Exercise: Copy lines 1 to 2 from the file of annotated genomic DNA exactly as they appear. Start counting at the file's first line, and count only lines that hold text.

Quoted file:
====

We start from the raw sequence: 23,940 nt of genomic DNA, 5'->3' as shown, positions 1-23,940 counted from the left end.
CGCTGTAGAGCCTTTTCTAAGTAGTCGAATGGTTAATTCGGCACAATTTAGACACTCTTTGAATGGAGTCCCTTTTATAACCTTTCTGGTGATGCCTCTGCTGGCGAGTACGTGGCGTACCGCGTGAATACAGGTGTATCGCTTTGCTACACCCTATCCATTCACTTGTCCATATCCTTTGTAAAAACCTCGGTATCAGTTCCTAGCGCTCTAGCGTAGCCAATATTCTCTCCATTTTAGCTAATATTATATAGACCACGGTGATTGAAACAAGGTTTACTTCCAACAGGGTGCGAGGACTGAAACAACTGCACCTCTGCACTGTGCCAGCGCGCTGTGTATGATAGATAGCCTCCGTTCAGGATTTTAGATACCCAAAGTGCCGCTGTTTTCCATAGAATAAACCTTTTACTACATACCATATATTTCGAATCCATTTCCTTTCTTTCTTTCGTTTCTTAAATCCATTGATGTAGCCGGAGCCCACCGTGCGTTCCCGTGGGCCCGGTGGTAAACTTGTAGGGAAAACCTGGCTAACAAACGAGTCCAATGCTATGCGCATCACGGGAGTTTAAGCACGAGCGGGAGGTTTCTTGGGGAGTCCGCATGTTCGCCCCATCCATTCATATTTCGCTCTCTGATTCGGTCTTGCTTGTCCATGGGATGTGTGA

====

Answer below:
We start from the raw sequence: 23,940 nt of genomic DNA, 5'->3' as shown, positions 1-23,940 counted from the left end.
CGCTGTAGAGCCTTTTCTAAGTAGTCGAATGGTTAATTCGGCACAATTTAGACACTCTTTGAATGGAGTCCCTTTTATAACCTTTCTGGTGATGCCTCTGCTGGCGAGTACGTGGCGTACCGCGTGAATACAGGTGTATCGCTTTGCTACACCCTATCCATTCACTTGTCCATATCCTTTGTAAAAACCTCGGTATCAGTTCCTAGCGCTCTAGCGTAGCCAATATTCTCTCCATTTTAGCTAATATTATATAGACCACGGTGATTGAAACAAGGTTTACTTCCAACAGGGTGCGAGGACTGAAACAACTGCACCTCTGCACTGTGCCAGCGCGCTGTGTATGATAGATAGCCTCCGTTCAGGATTTTAGATACCCAAAGTGCCGCTGTTTTCCATAGAATAAACCTTTTACTACATACCATATATTTCGAATCCATTTCCTTTCTTTCTTTCGTTTCTTAAATCCATTGATGTAGCCGGAGCCCACCGTGCGTTCCCGTGGGCCCGGTGGTAAACTTGTAGGGAAAACCTGGCTAACAAACGAGTCCAATGCTATGCGCATCACGGGAGTTTAAGCACGAGCGGGAGGTTTCTTGGGGAGTCCGCATGTTCGCCCCATCCATTCATATTTCGCTCTCTGATTCGGTCTTGCTTGTCCATGGGATGTGTGA